I. Background

In 1979, plaintiff, then sixteen years old, was found guilty of rape against an adult victim in a non-jury juvenile adjudication. (Dkt. No. 1 at 5.) In 1985, plaintiff pled guilty to second degree murder, and was sentenced to 15 years to life in state prison, with the possibility of parole. Plaintiff has had at least six parole hearings, and was last denied parole on January 5, 2011. Plaintiff alleges he was informed in 2009 that he would be subject to register as a sex offender under California Penal Code § 290, which would also impact plaintiff's choice of housing and employment opportunities under Jessica's Law. Plaintiff has not yet been found suitable for parole.

The SPPCA, or "Jessica's Law," was enacted by California voters on November 7, 2006. The SPPCA prohibits registered sex offenders from residing within 2,000 feet of any public or private school or park where children regularly gather, Cal. Penal Code § 3003.5, and requires them to be monitored by a global positioning system ("GPS") for parole, id. § 3000.07, and for life, id. § 3004.

II. Ripeness

Plaintiff is a state prisoner who has not yet been granted parole. Accordingly, plaintiff is not yet required to register as a sex offender or to find housing that meets the residency restrictions set forth in Jessica's Law, because he is presently incarcerated.

"The ripeness doctrine prevents courts, through avoidance of premature adjudication, from entanglement in theoretical or abstract disagreements that do not yet have a concrete impact on the parties." 18 Unnamed "John Smith" Prisoners v. Meese, 871 F.2d 881, 883 (9th Cir. 1989). The ripeness inquiry contains both a constitutional and a prudential component. Thomas v. Anchorage Equal Rights Comm'n, 220 F.3d 1134, 1138 (9th Cir. 2000) (en banc). The constitutional component of ripeness is often treated under the rubric of standing, and often "coincides squarely with standing's injury in fact prong." Id. To satisfy the constitutional component there must exist a constitutional case or controversy; the issues must be "definite and concrete, not hypothetical or abstract." Id. at 1139 (internal quotation and citation omitted). An alleged injury which is too imaginary or speculative will not support jurisdiction. Id. In particular, an issue is not ripe for adjudication if it depends on "contingent future events that may not occur as anticipated, or indeed not occur at all." 18 Unnamed John Smith Prisoners, 871 F.2d at 883 (internal quotation and citation omitted).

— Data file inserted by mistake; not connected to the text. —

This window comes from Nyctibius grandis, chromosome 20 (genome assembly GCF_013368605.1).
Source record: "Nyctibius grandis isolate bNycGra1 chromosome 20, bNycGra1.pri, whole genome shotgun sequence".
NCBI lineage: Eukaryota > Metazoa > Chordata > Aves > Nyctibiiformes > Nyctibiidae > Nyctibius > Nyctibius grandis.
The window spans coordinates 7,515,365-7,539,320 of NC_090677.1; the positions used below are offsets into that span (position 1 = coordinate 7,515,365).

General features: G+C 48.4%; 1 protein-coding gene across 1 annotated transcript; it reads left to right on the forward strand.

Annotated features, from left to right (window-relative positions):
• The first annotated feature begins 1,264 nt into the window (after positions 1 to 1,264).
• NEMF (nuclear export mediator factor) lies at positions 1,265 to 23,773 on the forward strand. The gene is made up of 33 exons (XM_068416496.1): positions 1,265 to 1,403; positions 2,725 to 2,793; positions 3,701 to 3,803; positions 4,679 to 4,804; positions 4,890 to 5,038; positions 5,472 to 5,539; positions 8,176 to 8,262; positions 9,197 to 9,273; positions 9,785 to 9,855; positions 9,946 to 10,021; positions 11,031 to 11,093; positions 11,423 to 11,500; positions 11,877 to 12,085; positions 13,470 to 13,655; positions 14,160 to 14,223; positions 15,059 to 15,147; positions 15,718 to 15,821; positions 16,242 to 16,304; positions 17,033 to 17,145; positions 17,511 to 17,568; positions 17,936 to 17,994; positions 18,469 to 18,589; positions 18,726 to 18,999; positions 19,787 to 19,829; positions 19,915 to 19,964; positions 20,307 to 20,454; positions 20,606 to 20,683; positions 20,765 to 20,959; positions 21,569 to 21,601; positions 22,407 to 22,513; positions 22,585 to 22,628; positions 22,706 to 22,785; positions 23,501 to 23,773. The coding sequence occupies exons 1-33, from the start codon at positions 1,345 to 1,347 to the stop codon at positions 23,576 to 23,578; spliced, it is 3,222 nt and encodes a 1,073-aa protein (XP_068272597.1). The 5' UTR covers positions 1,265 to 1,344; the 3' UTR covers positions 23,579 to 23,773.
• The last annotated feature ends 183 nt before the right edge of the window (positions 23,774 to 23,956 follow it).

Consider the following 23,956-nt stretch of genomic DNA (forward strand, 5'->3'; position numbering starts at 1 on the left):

Plaintiff challenges parole conditions that may be applied if plaintiff is found suitable for parole. However, it is not known if or when plaintiff will be granted parole, or, if plaintiff is granted parole, what specific parole conditions will be imposed on plaintiff.*fn1

Therefore, these claims are speculative and not ripe for review, and should be dismissed without prejudice.

III. Injunctive Relief

Plaintiff seeks injunctive relief. Federal courts are courts of limited jurisdiction.